“What if this isn’t Adar?” I whispered, even though I knew it was. I had carried his photos for eight months, since the day the agency sent them to us when he was a couple of months old. I could have described each picture from memory: the angle of his lips (a range from knowingly crooked smile to pursed to casual parted) the intensity of his eyes (“you may be taking the picture, but I am also looking at you”), the arch of his eyebrows (It’s cute that you’re jiggling those bells, but I’ll smile for you in any case).
“It’s him, Sooz. Don’t worry,” Jody said, amused.
“Make sure he’s a boy,” I demanded. “Because this baby is pretty like a girl.”
“Not,” I added for Jody’s continued amusement, as I looked into my son’s eyes, “That you can’t be pretty in pink, or wear dresses or be LGB or T or all of them if you want. I just want to make sure that right now you have a penis.”
“You’re first words to your son,” Jody said dreamily. “Should I write them in his baby book?”
We laid him down on the large braided rug in the center of the room. I tried to look nonchalant, and non-pedophile, as I pulled open the waistband of Adar’s fleecy pink pants and peeked in. I wanted to be overjoyed, full of love, completely surrendered to the covenantal moment when this beautiful child became mine. But instead there I was, 6000 miles from home, nervously checking for a penis.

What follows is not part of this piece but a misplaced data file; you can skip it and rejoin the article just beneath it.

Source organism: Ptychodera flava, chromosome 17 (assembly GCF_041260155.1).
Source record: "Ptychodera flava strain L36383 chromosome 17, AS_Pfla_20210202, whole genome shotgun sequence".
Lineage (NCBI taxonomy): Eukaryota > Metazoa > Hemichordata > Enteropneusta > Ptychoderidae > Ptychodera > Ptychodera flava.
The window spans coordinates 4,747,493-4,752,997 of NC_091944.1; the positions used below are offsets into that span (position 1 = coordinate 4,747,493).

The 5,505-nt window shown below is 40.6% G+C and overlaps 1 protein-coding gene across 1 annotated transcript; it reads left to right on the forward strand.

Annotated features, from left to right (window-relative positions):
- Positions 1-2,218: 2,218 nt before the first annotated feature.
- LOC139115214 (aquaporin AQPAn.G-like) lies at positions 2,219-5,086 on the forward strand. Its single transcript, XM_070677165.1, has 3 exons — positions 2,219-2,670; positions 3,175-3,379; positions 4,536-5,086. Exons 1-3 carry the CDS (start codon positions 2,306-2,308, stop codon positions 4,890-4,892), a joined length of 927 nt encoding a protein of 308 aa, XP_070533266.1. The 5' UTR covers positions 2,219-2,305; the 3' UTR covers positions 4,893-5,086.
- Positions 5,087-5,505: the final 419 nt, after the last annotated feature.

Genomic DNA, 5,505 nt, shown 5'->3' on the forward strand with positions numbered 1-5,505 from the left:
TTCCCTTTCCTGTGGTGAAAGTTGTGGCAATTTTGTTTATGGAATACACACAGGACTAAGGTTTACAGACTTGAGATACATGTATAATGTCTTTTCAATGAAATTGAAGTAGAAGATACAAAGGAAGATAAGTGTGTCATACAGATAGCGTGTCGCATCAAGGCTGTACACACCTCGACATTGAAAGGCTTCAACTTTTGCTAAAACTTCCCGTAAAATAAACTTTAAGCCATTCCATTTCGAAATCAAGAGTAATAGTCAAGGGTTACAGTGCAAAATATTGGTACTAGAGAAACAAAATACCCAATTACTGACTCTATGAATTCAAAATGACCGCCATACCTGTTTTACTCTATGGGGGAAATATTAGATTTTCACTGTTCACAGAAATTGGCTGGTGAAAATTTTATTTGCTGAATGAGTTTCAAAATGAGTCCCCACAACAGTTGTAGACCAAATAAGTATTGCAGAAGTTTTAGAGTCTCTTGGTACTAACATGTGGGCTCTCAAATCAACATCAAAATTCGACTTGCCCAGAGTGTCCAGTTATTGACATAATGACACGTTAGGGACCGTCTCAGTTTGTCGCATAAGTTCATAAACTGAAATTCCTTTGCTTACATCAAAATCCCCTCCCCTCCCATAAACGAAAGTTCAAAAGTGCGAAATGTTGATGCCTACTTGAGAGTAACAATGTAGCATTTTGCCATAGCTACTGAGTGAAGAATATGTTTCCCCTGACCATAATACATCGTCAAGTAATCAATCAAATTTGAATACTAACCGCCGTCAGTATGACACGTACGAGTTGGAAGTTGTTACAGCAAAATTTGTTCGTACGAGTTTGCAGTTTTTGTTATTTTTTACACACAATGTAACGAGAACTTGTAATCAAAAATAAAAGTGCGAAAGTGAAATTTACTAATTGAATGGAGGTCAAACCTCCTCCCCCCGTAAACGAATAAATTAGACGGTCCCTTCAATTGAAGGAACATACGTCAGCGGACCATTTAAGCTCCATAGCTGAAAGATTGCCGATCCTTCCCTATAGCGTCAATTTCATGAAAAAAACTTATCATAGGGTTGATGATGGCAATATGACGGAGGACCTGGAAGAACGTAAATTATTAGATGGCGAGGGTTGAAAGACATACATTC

Penis accounted for, I looked at Adar. His eyebrows arched and a little half smile emerged as we took each other in and I spoke my first baby-book worthy words to him. “You are mine forever.”
“You’re mine forever”, or, in its written form, ym4e, had been repeated often in our family for the past year, since the incident in which our daughter Hallel had balked, as only a three-year-old can, from parting with her best friend after a long day of playing together.
“I’m not leaving!” Clara yelled, matching Hallel’s passion, as her mother held out a small red wool coat with white faux-fur trim. Sitting on the floor, Hallel and Clara clutched each other with their arms and legs.
“Impressive,” my husband, Yosef, said with a smile, recalling his years as an activist resisting arrest. “If they hold their limbs inside the huddle they’ll confuse the police dogs.”
Clara’s mom was smarter than your average police dog. She extracted Clara as Yosef held our tenacious girl around the waist. Hallel’s face was smeared with tears and her feet were ready to sprint. Our daughter Aliza, two years older, was upset by her sister’s despair, and loosened Yosef’s grip one finger at a time, her lips stretched determinedly amidst her wide cheeks. Free, Hallel lunged for the door and yanked it open. In the short distance, beyond a few deep boot prints in the snow, Clara called over her mother’s shoulder, Bring me back! A whoosh of Boston’s December cold stopped Hallel just inside the threshold. Her black velvet dress shimmered in the wind, her thick red tights rippled around her knees, her pink-rimmed glasses were askew, and her blue eyes, the strabismus yet to be surgically adjusted, stared vehemently — at each other. “YOU. MINE. FO-EVA!” she wailed.
The phrase immediately became a talisman in our family, a way to declare our wishes to the universe. Forever was a big deal to me. No divorcing and no dying was my rule to Yosef who, under duress, would promise both. It was then, the winter of the talisman — when my biological daughters were three and five — that we began our, well, my, long-awaited adoption process. I had wanted to adopt since I was nine-years-old, when I first understood there were kids without parents in the world.